How does the first frosts affect Michiana?
You may have been getting annoyed about the bees around Michiana by the tail end of the summer season, but that problem will be clearing itself up over the next couple of weeks. Morning lows took a dive over the weekend, reaching 32 degrees for some Saturday morning, prompting our first widespread frost event. When temperatures get this cold, it's actually life-threatening for the bees. They typically like to operate in temperatures between 100 and about 57 degrees. But, once temps drop below 50 degrees, it's time for the bees to head inside. When the air gets near freezing, it'll kill the bees if they're outside.
That's because they're cold-blooded, so they can't generate their own body heat. So, what do they do in the winter months? Well, like us they get inside their hive and huddle together for warmth. They also flex their wing muscles in order to stay active and warm, and they ride out the winter until spring arrives.
Now that temperatures are starting to dip into the freezing category, allergy season and even the mowing season are coming to a close. Fall allergies typically come from ragweed as they spew pollen into the air late in summer to fall. But, once the first frost comes around, those plant really start to die and decay. Be aware that some pollen can still be pushed around by the wind, but, overall, a lot of the sniffling and sneezing will be gone in the next few weeks.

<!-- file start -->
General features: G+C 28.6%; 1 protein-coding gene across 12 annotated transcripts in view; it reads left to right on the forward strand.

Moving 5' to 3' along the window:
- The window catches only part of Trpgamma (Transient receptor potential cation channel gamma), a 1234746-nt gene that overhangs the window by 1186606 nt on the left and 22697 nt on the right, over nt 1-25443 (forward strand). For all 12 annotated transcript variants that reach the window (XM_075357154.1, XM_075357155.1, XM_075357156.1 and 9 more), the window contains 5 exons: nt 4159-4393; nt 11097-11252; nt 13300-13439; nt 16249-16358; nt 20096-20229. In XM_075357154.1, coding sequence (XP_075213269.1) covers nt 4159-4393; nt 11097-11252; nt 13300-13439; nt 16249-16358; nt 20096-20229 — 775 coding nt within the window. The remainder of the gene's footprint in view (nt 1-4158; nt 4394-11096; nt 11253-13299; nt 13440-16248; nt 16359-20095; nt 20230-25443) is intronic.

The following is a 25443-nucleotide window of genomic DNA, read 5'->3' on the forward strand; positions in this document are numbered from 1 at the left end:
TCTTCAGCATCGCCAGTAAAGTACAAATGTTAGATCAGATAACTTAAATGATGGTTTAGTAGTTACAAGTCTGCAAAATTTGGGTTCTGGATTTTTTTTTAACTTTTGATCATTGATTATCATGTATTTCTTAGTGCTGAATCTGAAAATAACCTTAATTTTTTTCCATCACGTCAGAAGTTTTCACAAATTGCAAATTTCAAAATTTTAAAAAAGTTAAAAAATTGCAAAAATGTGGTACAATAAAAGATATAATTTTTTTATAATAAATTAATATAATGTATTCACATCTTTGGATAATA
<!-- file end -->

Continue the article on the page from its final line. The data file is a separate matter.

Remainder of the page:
And the lawn mowing season is basically done as well, thanks to the first frost, as the temperature falls more consistently into the 30s and more frost events become common, warm season grasses become dehydrated. What keeps them green isn't the warm summer temperatures; it's the amount of water we get in the summer season. As the air becomes colder, it becomes much drier as well. That's because cold water can't hold as much water vapor, compared to warm air. So, lawns will turn brown as they go dormant in order to conserve water. Lawn mowers should be done for the year, and it's a good idea to keep the grass a little longer than normal, in order to protect the bottom of the blade of grass closest to the ground, which is the vulnerable part of the plant.